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Staying (living) healthy: beyond the options

Published on: 28-06-2023

‘Eat healthy, exercise at least thirty minutes a day, go outside regularly and make sure you get enough sleep.’ Recently, Vilans and our knowledge centres, explored the theme ‘healthy living’ – after all how can you do this as you get older or face limitations?

A quick Google search or a prompt to ChatGPT offers a wealth of options: they’re all valid, a good starting point, but no information on how to put them into practice. Because many people who don’t quite follow the general advice don’t just do so for no reason. They experience barriers, do not believe that the recommended behaviour would (sufficiently) benefit them in their situation, are not convinced that the advice is feasible for them, or do not have what they need to implement it. For instance, because they suffer from physical limitations, or because they are afraid something might go wrong. This is unfortunate, and partly preventable. Below, we list four ways that can really help people improve their health.

Enable self-management: promote health skills

For people with a chronic disease or disability, self-management is far from simple. Especially if they cannot understand health information properly, for instance because they suffer from dementia, are mentally impaired or cannot read or write properly. These people do not benefit from the usual advice, but depend on healthcare professionals and their environment for healthy exercise, nutrition, etc. The best way is to help them develop their health skills so they can take care of their own health and vitality.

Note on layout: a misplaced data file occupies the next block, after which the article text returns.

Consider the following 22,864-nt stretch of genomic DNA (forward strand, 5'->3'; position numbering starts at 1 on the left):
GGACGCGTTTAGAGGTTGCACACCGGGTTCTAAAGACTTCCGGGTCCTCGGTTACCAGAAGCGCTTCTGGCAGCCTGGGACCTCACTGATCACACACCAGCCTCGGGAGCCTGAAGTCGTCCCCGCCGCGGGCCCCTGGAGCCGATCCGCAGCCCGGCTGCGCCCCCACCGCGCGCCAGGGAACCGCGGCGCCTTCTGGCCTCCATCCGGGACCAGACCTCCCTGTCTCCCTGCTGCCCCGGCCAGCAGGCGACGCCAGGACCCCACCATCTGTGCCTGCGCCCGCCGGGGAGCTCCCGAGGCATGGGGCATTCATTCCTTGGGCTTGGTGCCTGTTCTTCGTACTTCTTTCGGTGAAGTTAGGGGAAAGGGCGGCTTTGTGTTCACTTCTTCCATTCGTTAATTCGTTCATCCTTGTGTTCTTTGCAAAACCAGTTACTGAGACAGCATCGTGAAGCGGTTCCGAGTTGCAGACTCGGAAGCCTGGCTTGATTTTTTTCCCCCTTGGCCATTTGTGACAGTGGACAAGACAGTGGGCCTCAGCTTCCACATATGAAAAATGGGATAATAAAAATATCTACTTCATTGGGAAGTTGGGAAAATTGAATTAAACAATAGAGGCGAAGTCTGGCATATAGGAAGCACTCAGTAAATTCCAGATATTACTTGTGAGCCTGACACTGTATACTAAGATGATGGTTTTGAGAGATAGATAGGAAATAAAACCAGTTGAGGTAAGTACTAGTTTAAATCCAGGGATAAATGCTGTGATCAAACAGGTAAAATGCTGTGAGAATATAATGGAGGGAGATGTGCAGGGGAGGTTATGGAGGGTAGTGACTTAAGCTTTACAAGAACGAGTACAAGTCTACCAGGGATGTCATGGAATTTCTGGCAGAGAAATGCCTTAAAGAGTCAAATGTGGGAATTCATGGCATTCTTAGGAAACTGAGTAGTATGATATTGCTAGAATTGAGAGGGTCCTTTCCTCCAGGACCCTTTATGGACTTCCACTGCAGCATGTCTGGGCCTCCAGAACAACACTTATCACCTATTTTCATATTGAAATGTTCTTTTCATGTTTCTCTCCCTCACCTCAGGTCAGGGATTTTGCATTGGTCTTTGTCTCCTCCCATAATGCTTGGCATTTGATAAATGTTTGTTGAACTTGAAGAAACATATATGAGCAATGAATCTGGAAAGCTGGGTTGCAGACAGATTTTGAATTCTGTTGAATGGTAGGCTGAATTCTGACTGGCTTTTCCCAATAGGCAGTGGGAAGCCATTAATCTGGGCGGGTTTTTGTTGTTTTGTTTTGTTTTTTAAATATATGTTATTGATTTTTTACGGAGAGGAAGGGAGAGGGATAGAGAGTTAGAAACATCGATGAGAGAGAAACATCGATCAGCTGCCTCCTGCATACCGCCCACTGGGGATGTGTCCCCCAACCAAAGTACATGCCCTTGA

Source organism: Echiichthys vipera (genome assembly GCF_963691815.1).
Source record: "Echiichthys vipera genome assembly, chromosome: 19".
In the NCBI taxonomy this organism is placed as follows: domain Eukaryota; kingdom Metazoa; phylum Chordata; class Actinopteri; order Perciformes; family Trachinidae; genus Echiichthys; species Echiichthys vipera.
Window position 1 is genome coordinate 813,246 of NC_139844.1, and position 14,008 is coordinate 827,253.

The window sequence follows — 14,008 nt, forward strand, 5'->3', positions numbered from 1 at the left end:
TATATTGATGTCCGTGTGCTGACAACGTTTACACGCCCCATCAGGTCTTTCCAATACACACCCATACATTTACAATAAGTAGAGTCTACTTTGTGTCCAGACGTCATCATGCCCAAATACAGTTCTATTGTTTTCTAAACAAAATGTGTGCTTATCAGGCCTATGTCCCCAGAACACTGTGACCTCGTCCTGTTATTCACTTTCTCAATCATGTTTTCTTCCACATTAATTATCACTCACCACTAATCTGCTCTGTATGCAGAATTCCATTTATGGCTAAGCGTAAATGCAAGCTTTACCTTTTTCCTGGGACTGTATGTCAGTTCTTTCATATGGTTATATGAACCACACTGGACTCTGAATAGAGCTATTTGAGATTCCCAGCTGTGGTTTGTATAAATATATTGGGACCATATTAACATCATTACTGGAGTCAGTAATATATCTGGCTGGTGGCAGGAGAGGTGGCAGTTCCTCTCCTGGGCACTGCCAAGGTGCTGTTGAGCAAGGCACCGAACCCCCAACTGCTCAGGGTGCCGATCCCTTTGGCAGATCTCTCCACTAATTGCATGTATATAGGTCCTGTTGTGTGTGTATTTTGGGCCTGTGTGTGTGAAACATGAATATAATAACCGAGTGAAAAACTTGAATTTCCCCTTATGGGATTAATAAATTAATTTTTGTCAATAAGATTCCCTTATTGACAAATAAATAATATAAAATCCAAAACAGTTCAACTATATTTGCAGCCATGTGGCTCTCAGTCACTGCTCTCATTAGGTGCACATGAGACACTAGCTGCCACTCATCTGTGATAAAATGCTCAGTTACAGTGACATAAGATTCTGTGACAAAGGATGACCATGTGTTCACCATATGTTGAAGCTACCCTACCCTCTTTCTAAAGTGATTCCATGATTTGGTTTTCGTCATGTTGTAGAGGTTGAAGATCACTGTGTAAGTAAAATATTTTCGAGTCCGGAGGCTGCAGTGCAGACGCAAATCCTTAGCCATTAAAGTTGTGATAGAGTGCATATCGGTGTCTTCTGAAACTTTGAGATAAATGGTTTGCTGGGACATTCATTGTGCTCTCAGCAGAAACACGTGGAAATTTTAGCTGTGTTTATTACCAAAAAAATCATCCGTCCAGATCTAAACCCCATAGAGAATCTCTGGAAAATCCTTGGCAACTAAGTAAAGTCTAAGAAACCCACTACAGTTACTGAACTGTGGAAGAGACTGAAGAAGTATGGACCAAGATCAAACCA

2. Offer concrete, accessible and complete information

Take as an example, the exercise poster ‘Healthier Living with Exercise‘ from the Sports & Movement Knowledge Centre. The poster offers:

  • Easy to understand exercises and tips for getting fitter in different ways.
  • For each exercise, there are images of older people performing the exercises. This makes it easy to get an idea what the exercise should look like.
  • Tips that resonate specifically with the target group: elderly people. e.g. Is anyone coming for coffee? Use this opportunity to go around the block together’. This can help convince readers that the advice is applicable to their situation.
  • Clear instructions for using the poster that do not come across as patronising. Are you starting these exercises for the first time? Read the exercise carefully first and do this series once’, for example. Or “You may sweat a little. If you feel you are running out of breath, take a rest’. And “The exercises should not cause pain. If they do, skip this exercise”.

This kind of concrete information can reduce uncertainty or anxiety. It makes people feel that they can judge whether exercise is going well, and they also know what to do if an exercise becomes too difficult.

3. Win back autonomy with Reablement

Along the same lines as tip 1: (re)empower people to take care of themselves once again or do the things they value, enjoy, or get satisfaction from. Firstly, this makes people less dependent on care providers and their environment and gives them more freedom. But in addition, in many cases (re)learning activities puts the brakes on deterioration of physical limitations or motor functions. Win-win.

Curious? Read more about the philosophy behind Reablement, or delve further into the application of Reablement methods in practice and what it can deliver.

4. Know how to find the right, most innovative tools

Take a deep dive (with or on behalf of client, older person, family member or friend with a disability) into the “Tools for Assisted Living” guide Here you can find independent information on a large range of different tools for people with disabilities. For example to keep moving, doing sports or more general relaxation exercises. You can also search by disability. Who knows, you might come across accessories you did not know about, but which can help you stay healthy or become healthier.

Read more (in Dutch): Vilans Tools for Assisted Living Guide

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